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Impact Report

by Seth Trachtman
Updated On: October 4, 2018, 4:04 pm ET

They say fantasy baseball leagues are won in-season. If you actually believe that’s the case and your league uses free agent acquisition budget (FAAB) for weekly pickups, then this weekly article is for you.

 

Even if your league uses another free agent system like waivers or first-come, first-served, hopefully you can use the tips and analysis for guidance to help win your fantasy baseball league this season.

 

The difficulty in writing this article is catering to as many types of leagues as possible. Rotoworld Season Pass readers play in everything from 8-team mixed leagues to 20-team AL- and NL-only leagues. With that being the case, I’ve included headings and notes that will hopefully help you browse quickly to the players that are most pertinent to your league.

 

The two notes are “Helpful for” and “Worth Breaking the Bank?” Definitions:

 

Helpful For: The minimum league size where the player is better than a typical replacement-level player. For example, “12-team leagues” in the Mixed League Players section indicates the player can help in a 12-team mixed league or larger.

 

Worth Breaking the Bank?  Is this player worth a significant portion of your FAAB budget or a high waiver priority? Since I don’t know what positions and categories you need or your FAAB budget after this week, it’s difficult to be more specific. However, I will try to provide some guidance, if possible.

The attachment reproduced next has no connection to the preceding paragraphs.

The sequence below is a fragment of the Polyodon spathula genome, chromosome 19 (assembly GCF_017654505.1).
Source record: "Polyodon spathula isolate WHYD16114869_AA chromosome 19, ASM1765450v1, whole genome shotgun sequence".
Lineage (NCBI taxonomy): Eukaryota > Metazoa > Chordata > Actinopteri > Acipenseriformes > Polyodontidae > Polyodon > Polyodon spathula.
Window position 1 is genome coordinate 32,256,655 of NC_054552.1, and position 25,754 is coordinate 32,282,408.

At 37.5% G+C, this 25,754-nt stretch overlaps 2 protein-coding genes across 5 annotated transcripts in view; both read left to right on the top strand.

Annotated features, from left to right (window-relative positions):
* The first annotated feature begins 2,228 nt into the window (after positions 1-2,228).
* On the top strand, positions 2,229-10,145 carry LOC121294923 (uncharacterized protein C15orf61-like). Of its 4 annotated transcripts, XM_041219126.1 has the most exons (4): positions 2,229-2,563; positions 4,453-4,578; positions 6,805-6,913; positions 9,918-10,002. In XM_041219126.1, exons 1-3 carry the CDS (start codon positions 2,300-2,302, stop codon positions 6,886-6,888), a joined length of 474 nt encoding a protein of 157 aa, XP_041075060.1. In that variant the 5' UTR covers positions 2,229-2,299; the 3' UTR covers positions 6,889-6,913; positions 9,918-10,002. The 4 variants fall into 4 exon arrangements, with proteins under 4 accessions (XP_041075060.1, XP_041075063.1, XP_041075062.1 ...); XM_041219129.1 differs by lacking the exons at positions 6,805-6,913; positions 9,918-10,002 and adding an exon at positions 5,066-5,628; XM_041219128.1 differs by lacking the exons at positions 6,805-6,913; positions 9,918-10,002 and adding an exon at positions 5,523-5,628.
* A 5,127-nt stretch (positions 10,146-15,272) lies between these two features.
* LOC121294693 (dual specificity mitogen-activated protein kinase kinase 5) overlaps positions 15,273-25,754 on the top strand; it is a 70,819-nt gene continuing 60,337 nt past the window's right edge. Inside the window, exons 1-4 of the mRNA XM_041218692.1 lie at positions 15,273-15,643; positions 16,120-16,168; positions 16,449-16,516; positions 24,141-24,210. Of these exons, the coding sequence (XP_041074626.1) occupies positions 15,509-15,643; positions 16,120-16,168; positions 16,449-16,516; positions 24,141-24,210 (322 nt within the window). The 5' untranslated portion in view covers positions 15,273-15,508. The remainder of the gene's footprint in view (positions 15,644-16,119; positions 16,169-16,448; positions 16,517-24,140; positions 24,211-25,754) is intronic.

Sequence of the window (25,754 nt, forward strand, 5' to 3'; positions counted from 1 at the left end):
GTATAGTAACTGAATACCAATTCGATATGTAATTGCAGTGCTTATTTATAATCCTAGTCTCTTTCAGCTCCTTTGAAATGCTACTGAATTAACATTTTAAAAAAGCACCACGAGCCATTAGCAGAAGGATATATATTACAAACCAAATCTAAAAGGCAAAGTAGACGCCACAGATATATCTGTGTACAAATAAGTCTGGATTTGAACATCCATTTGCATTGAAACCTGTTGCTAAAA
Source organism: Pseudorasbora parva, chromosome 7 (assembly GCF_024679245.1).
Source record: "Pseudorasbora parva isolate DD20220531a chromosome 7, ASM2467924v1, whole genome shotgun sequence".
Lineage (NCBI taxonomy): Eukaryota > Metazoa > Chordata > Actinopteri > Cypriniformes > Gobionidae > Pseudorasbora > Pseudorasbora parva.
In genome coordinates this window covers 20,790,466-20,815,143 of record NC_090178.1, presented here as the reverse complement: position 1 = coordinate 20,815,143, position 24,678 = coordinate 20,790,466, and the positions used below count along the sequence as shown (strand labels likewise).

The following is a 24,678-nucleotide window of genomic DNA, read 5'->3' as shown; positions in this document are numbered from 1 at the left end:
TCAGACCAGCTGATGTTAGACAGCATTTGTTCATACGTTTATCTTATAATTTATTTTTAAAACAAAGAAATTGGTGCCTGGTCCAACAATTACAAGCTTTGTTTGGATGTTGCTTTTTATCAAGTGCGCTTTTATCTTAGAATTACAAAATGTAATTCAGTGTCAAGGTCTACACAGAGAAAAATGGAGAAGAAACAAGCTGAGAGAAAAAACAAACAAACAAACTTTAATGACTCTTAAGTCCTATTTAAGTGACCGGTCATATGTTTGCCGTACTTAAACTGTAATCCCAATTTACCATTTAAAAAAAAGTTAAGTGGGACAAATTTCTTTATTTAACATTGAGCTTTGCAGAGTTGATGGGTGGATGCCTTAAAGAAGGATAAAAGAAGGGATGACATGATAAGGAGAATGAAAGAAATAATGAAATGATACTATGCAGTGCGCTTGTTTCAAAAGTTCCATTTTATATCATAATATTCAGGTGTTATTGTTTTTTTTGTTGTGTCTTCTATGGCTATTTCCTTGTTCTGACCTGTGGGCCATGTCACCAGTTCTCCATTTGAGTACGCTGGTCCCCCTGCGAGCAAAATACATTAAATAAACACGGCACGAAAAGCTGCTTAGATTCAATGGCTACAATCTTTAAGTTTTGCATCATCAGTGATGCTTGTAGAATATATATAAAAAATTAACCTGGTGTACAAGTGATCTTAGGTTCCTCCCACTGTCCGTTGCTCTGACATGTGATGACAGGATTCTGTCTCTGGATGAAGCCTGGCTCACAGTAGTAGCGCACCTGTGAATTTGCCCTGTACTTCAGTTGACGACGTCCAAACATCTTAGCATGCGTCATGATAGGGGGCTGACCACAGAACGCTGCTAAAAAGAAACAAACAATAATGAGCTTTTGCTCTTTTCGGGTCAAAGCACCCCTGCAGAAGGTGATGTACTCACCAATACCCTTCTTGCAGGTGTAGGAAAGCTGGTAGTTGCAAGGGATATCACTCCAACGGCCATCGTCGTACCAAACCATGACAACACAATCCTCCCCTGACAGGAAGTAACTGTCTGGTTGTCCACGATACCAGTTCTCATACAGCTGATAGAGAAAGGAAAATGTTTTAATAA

Overall, keep in mind these recommendations are for 5x5 leagues with standard rosters (14 hitters and 9 pitchers).

 

Just remember, I’m here to help you. If you have a suggestion about the format early this season, please don’t hesitate to email me or Tweet @sethroto.

 

This week we’re looking at players who have gained value within the last seven days.

 

Mixed League Players

 

Lewis Brinson, OF, Brewers

 

The much-anticipated arrival of Brinson came this weekend after Jonathan Villar was placed on the DL. With Ryan Braun still sidelined, Brinson is set to see regular at-bats but wasn’t in the lineup on Saturday. It remains to be seen where Brinson will hit in the lineup, but he does have leadoff skills. The former first-round pick hit .312-6-25 with seven steals in 45 games at hitter-friendly Triple-A Colorado Springs and swiped 17 bases between Double- and Triple-A last season. His batting average has been mostly inconsistent during his minor league career, but Brinson is a .283 career hitter. Showing 20-plus home run power in the minors, Brinson’s skillset should translate well to Miller Park.

Helpful for: All leagues

Worth Breaking the Bank? Possibly. Brinson is a very good prospect who could start for the rest of the season if he performs for the next couple weeks while Braun is out. Given how poorly Keon Broxton has played, Brinson also does have some margin for error if he doesn’t hit the ground running. There is 15/15 upside for 2017.

 

 

Felipe Rivero, RP, Pirates